Beijing has appointed a veteran diplomat seasoned in US-China relations and security issues to head the foreign ministry’s Hong Kong office, with analysts saying the move shows the central government remains concerned about external interference in the financial hub.
Observers also noted Liu Guangyuan, a minister at the Chinese embassy in Washington from 2007 to 2010, was director general of the ministry’s Department of External Security Affairs from 2014 to 2018, and vocal in defending Beijing against foreign attacks during his tenure as ambassador to Poland from 2018 to last month.
Xinhua news agency on Wednesday reported the central government had appointed Liu as commissioner of the Ministry of Foreign Affairs in Hong Kong.
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The move was the latest in a reshuffle this year at the ministry’s Hong Kong office, which saw Liu’s predecessor Xie Feng promoted to vice-minister of foreign affairs after serving as commissioner from 2017 to January. Deputy commissioner Yang Yirui had been leading the office since his departure.
Apart from his Washington posting, Liu, who joined the foreign ministry in 1986, spent time in the United States as deputy consul general in San Francisco from 2000 to 2002.
Hong Kong leader Carrie Lam Cheng Yuet-ngor welcomed the appointment.
“On numerous occasions in recent years when the [Hong Kong] government was subject to unfair attacks by some foreign government officials and politicians, the commissioner’s office strongly refuted them to set the record straight,” the chief executive said in a statement.
“The commissioner’s office has also been maintaining close contact with the [Hong Kong] government to render assistance to Hong Kong residents in distress abroad … Liu Guangyuan is a veteran diplomat, [I] strongly believe that under his leadership, the office will continue to work closely with the government.”
After Xie’s departure, Beijing appointed two other deputy commissioners, Fang Jianming and Pan Yundong, in February and April. Fang last month criticised unspecified countries for pressing ahead with sanctions against Chinese individuals and enterprises when he spoke at a national security symposium in Hong Kong.
Analysts regard Pan as a Taiwan expert as he used to be deputy chief of the foreign ministry’s Taiwan affairs office from 1995 to 1998 and the ministry’s Hong Kong, Macau and Taiwan affairs office from 2008 to 2011.
Lau Siu-kai, vice-chairman of the semi-official Beijing think tank the Chinese Association of Hong Kong and Macau Studies, said Liu was expected to work with his deputies such as Pan to help the city guard against national security threats from Taiwan, the US and other foreign states.
“After the imposition of the national security law last June, Taiwan and the US’s influence on Hong Kong has been weakened. But the US is still working with Taiwan and other allies in the Indo-Pacific to contain China,” he said.
Lau believed Liu was a good choice for commissioner as Western countries hostile to Beijing kept a close watch on the city.
“The US continues to label its struggle against China as a battle between democracy and authoritarianism … but Liu is experienced in dealing with Washington and its European allies,” he said.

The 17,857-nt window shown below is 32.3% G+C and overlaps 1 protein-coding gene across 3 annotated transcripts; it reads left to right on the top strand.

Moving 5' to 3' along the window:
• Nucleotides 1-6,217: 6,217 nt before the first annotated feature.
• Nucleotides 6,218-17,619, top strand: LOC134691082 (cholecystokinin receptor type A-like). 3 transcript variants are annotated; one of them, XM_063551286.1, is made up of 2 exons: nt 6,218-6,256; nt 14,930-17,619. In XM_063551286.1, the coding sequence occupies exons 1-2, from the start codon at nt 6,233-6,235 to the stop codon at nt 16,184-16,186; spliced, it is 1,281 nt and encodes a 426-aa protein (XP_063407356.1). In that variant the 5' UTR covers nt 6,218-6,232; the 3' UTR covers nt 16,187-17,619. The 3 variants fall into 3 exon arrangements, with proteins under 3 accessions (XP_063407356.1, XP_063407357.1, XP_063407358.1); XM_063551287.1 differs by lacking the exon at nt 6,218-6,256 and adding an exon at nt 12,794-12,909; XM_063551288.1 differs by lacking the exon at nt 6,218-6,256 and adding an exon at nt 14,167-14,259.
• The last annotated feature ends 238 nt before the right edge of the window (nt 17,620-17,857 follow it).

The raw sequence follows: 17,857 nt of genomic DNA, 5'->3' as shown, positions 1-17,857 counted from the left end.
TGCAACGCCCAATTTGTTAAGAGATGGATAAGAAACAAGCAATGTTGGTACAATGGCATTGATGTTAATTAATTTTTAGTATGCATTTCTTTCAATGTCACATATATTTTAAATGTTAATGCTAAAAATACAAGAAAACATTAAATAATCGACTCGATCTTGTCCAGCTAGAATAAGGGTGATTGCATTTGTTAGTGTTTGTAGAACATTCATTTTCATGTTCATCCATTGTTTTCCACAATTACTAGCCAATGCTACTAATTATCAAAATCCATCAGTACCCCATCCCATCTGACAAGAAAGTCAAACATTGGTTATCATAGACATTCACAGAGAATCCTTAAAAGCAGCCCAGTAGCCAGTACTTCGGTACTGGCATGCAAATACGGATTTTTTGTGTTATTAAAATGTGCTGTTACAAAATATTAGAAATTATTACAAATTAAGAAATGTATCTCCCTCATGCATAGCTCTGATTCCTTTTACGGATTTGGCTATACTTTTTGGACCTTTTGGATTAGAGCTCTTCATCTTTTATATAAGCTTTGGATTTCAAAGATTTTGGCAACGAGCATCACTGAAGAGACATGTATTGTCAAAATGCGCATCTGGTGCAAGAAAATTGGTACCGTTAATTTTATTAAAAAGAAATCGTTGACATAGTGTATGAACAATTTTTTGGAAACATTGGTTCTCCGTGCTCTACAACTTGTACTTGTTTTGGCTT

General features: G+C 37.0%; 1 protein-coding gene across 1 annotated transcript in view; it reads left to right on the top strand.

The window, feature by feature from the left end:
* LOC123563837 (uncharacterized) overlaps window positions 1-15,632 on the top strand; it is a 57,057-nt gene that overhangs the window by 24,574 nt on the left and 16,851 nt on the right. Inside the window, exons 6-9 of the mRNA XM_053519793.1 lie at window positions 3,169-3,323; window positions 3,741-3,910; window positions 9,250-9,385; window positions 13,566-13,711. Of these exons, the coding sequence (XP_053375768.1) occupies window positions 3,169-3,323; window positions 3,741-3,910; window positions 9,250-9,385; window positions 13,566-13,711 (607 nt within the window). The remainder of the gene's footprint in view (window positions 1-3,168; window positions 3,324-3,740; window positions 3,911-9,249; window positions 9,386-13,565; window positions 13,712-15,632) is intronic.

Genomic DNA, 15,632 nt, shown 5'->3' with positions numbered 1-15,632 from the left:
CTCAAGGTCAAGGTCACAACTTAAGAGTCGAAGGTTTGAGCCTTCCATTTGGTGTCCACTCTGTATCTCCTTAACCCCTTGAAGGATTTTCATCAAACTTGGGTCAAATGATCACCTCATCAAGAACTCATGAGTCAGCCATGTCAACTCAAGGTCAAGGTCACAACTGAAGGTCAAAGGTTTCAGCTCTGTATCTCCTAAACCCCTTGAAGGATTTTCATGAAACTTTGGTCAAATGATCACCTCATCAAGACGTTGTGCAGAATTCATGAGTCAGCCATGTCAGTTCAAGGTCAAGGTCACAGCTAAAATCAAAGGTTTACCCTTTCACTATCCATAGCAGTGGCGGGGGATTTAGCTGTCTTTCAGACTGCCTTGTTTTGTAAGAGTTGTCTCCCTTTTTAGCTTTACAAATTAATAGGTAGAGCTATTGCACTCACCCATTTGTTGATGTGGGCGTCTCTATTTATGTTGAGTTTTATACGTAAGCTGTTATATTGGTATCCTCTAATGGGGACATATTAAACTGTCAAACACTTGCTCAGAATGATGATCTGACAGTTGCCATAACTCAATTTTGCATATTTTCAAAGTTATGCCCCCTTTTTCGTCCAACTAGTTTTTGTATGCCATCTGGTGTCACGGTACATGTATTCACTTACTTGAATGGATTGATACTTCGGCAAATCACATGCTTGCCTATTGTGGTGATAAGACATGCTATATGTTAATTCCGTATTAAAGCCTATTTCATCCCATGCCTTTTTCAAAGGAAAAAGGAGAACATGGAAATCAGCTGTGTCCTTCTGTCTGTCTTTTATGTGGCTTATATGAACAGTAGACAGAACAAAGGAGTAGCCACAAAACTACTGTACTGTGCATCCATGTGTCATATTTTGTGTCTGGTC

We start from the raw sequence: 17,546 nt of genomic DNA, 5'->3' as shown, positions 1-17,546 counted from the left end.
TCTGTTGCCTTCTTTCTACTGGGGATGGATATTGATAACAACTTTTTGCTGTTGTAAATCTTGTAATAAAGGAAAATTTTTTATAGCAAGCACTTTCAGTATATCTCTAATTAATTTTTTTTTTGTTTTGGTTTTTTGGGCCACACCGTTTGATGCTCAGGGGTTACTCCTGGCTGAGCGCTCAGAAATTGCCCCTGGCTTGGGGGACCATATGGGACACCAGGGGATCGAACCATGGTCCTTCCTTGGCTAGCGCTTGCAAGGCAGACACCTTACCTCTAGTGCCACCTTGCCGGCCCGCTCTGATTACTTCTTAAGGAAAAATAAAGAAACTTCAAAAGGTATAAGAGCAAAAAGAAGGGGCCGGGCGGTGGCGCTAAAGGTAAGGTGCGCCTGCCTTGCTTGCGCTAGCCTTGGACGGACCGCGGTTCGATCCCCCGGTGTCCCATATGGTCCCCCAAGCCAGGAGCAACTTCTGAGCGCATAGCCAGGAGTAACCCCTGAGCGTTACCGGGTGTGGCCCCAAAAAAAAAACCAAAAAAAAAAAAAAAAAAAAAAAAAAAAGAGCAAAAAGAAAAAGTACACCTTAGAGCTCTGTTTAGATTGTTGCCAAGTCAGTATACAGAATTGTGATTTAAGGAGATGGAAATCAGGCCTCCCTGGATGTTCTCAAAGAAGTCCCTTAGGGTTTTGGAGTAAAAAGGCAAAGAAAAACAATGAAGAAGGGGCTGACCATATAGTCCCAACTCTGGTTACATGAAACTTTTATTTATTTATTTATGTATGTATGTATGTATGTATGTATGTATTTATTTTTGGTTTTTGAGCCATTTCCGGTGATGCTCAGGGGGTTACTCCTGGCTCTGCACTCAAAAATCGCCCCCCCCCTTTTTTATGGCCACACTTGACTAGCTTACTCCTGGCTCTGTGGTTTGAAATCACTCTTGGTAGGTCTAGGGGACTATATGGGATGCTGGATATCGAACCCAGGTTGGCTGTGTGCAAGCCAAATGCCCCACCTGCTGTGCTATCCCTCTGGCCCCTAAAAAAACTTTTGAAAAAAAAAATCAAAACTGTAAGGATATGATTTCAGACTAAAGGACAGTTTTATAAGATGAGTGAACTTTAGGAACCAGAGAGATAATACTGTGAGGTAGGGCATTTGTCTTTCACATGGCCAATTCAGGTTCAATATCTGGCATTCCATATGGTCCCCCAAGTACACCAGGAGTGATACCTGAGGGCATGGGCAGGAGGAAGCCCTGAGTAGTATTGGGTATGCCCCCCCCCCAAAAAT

“These Western countries are looking at Hong Kong for evidence of China infringing human rights and freedoms … The commissioner needs to be bold in rebutting them.”
Liu was vocal in defending Beijing’s interests while posted in the Polish capital Warsaw.
In March 2019, as Beijing and Washington’s war over Huawei expanded to Europe, Liu warned that giving up on the Chinese tech giant would come at a steep cost to Warsaw.
“If Poland abandons Huawei, it will cost 8.5 billion euros [HK$75 billion] in losses to the Polish economy, and communication costs for the Polish people will more than double,” the envoy told the state-run tabloid Global Times.
On Wednesday, Capitalnews, the Weibo account operated by the official Beijing Daily, said in a post that after then US ambassador to Poland Georgette Mosbacher wrote an article in March last year criticising China over the coronavirus pandemic, Liu hit back the next day, accusing Washington of “twisting facts”.
It added that last July, Mosbacher said foreign countries should not trust China’s 5G companies because they could be used by Beijing for surveillance. Liu also hit back on Twitter and Polish media, saying the US had abused its power by groundlessly suppressing Chinese firms.
Capitalnews noted that in a Global Times interview, Liu dismissed the suggestion China had adopted “wolf warrior diplomacy”, or an overly aggressive foreign policy.
“We respond to malicious smearing, this is called ‘self-defence, and not being like a lamb’,” he was quoted as saying.
In March, Liu also defended Beijing’s move to drastically revamp Hong Kong’s political system. He said in an interview with a Polish newspaper that Beijing had to overhaul Hong Kong’s electoral system to make sure the city was governed by patriots.
Veteran China-watcher Johnny Lau Yui-siu said these showed that Liu would be bold in safeguarding China’s national interest in his new post.
“Hong Kong has a unique role in China’s diplomacy, as Beijing still wants to rely on the city to connect with countries around the world, but it is still concerned about what Washington and London are trying to do here,” he said.
“Liu’s appointment shows Beijing wanted an experienced official in executing the mission of safeguarding national security in Hong Kong.”
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